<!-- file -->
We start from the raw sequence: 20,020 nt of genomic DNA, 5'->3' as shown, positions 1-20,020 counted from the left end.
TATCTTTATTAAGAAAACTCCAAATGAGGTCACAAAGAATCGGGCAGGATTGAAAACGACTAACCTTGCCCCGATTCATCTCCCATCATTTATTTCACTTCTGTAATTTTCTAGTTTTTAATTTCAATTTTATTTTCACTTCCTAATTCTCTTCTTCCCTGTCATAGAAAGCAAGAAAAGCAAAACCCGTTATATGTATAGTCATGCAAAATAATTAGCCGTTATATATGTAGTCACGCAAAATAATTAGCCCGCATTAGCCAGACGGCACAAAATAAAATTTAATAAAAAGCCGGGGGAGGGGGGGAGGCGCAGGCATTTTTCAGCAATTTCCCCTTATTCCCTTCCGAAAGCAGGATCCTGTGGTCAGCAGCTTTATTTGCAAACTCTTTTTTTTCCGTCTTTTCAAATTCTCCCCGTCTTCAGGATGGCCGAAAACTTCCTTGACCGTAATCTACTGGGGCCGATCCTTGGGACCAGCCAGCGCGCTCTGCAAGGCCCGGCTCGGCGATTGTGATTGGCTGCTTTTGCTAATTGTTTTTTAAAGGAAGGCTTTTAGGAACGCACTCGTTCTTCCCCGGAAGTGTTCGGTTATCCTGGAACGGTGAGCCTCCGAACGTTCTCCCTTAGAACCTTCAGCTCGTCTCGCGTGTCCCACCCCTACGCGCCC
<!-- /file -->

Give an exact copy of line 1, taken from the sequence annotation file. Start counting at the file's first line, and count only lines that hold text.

We start from the raw sequence: 20,020 nt of genomic DNA, 5'->3' as shown, positions 1-20,020 counted from the left end.